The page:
If you're already in Boston...
If you're already in Boston and you have a car, you can take Storrow Drive and get off at Massachusetts Ave. After you cross Harvard Bridge, you'll be in Cambridge and at MIT.
Driving in Boston is insane, especially with the big dig and all kinds of nonsense constructions projects going on. Don't bother with a rental car, you can take the T (subway) from Logan into the city, and the bus system is pretty good too.
The T (Massachusetts Bay Transporation Authority)
The 'T' is the nickname of the Subway system in Cambridge and Boston. It's a part of the Massachusetts Bay Transporation Authority, which is also responsible for the bus system.
Everyone told us that the streets around Cambrige are difficult to navigate by car because they don't really follow any pattern, the drivers seem to be inpatient, and the streets change their names without any warning. So, don't drive if you don't have to! The T offers a safe, convenient, cheap, and easy-to-use transporation alternative, and is actually the preferred way of getting around for many tourists. How cheap? In 2002, it only cost $1 to ride it.
Some T station geography
The Havard Square station is located in the heart of Cambridge at (you guessed it) Harvard Square. The same line inbound to Boston will take you by the M.I.T. (Kendall) Station, and the Park Station (Boston Common), and eventually to the South Station (Amtrak train/bus station).
Remember that the 'inbound' T takes you into Boston, and 'outbound' T takes you back to Cambridge (or out into the other suburbs). I believe the line we used was the Orange line. It was adequate for us to get around Cambridge and Boston.
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Hourly Parking Garages in Harvard Square Area
Parking around Harvard is quite limited, so it is wise to use the "T" (Boston's subway) when visiting. Take the Red line & get off on Harvard Square. If you do decide to bring a car during your visit, there are hourly parking garages that you can avail of in the Harvard Square area.
Here's a list of parking garages with their posted on-line rates:
1.) Harvard Square Parking Garage, [(617) 491-0298], 1 Bennett Street, Cambridge
2.) Church Street Parking Lot, [(617) 723-1488], 41 Church Street, Cambridge
3.) Holyoke Center Parking Garage, [(617) 723-1488], just off Harvard Square between Massachusetts Ave and Mt. Auburn Street. Enter on Holyoke St.
4.) University Place Garage, [(617) 491-0801], 124 Mt. Auburn Street, Cambridge
Source: HLS Student Services page on area parking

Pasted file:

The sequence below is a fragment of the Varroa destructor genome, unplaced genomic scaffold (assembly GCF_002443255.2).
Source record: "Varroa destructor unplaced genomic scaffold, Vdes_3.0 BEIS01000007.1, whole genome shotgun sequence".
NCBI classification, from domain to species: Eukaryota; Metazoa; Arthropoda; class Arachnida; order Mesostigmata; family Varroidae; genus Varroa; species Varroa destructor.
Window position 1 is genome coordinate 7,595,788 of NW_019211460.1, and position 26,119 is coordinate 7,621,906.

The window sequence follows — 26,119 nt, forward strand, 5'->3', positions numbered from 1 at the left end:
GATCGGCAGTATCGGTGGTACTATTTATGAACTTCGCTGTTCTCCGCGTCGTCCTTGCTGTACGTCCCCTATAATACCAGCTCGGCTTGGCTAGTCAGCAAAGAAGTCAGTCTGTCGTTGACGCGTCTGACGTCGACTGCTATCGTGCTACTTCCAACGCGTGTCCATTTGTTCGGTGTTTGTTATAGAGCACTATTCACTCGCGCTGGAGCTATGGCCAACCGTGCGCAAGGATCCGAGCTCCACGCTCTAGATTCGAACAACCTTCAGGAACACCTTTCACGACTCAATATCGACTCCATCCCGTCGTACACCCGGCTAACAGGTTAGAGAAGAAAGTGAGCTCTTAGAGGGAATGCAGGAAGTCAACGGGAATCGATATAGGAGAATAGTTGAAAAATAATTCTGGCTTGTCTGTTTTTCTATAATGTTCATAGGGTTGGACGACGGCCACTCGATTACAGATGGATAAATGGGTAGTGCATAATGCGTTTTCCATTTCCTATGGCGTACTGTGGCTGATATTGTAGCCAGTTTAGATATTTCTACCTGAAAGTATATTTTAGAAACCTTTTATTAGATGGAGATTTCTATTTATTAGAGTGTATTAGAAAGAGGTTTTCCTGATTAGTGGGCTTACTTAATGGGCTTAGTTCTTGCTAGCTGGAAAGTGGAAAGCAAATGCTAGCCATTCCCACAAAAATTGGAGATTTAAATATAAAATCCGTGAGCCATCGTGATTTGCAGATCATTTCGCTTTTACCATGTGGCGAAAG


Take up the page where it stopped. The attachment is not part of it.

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Boston T Subway
there are two ways of going to cambridge from boston if you don't want to rent a car and drive or if you don't have local friends who will show ou around, the more touristy will be via the assorted Boston Trolley Buses and the public subway, the boston T, where it has a stop in the center of Harvard Yard in Cambridge and the Massachusetts Institute of Techology at Kendall via the Red Line and the one way trip from your hotel or inn in boston will be $ 2.00 via a charlie card or $ 2.50 via cash and charlie ticket.
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Boston Trolley Tour Buses
being a historic and touristy City, there are various Boston Trolley Buses plying routes around the boston area and beyond like Cambridge, this trolley tours are different from the regular big bus tours in the fact that you can hop on and off the designated trolley stops which are located beside the major attractions and you can spend time on your own to see this attractions. these trolley bus tours are available from 9:00 am to 5:00 pm everyday during march to december and 10:00 am to 2:00 pm from January to February and costs $ 34.95 for one day and $ 43.95 for two day passes.
you can buy the tickets at the Fanneuil Hall, or at some of the trolley stops which have ticket booths or upon entering the trolley bus, you can pay at the trolley bus driver for the day or two day passes.
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THE KENDALL SQUARE STATION
FOR 50 YEARS OR MORE, I have heard the Kingston Trio sing about the Kendall Square Station in their famous song "Get Poor Charlie off the MTA." Well, here it is.
The subway (called the "T") does run from Boston up through Cambridge. The Kendall Square Station is also the stop for M.I.T., the Massachusetts Institute of Technology, where you can purchase a "Nerd Power" t-shirt if you really want one.
Two stops farther west, or "outbound" will drop you off at the Harvard University station.
The Red Line is the one that goes up through Cambridge.
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Parking and traffic are tough...
Parking and traffic are tough in Cambridge, so your best bet is to take the Red Line T (subway) from Boston or from Alewife (at the northwest edge of Cambridge on Rt. 2), which has a big parking lot. The main attractions are at Harvard and Central Squares, which both have Red Line stations.
The best way to get around Cambridge is on bike or on foot, though the Red Line also runs through the city.